The deadline has come and gone for Occupy Columbus protesters to vacate their spot in front of the Ohio Statehouse.
A city ordinance called for protestors to vacate their spot by midnight Sunday. The protestors were nowhere to be seen Monday morning, only a few signs remained.
The ordinance required citizens wishing to occupy any street, sidewalk, alley or public right-of-way to obtain a permit for $100 and pay a deposit of at least $500.
It was been nearly a year since Occupy Columbus took to the streets to protest greed on Wall Street and demand change from lawmakers.
“They may try to kick us off the sidewalks, but they can’t keep us quiet,” said Michael Zarzano, of the Occupy Columbus Movement.
Occupy Columbus participants protested the measure with a peaceful concert and demonstration, with no luck.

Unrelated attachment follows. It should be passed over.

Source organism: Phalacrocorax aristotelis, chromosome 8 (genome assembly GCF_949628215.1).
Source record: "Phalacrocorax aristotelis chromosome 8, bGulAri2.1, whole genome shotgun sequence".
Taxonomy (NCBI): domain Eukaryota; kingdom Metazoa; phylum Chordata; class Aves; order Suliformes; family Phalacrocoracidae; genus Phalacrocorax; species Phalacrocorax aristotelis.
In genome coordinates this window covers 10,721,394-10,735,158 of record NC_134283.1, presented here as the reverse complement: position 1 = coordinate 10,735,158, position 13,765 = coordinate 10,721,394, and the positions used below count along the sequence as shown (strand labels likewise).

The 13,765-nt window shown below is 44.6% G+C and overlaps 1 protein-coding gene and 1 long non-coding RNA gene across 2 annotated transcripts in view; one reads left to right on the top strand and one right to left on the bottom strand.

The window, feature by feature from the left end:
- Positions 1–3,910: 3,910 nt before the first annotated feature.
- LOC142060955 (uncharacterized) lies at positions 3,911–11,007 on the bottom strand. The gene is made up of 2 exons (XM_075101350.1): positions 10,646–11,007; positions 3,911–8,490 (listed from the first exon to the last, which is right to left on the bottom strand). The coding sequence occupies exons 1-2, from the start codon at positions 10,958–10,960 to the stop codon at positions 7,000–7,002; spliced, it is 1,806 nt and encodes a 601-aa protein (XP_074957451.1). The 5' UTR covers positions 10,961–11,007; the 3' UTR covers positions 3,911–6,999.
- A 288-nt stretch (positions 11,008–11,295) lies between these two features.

“They have increased the permitting and fees 3,300-percent, this is outrageous in America,” Zarzano said.
The ordinance fired up the protestors, who said that a civil lawsuit against the city is now in the works.
“(The ordinance) prevents any group or individual from occupying space, which means if you are standing still, it would be illegal and punishable by jail term,” Robert Crane, of Occupy Columbus, said.
City officials said that the code changes and permit requirements do not inhibit Occupy Columbus participants from gathering, assembling or protesting in the right-of-ways.
Occupy Columbus organizers argued that the wording of the ordinance is too broad and said that the eviction notice was a “slap in the face.”
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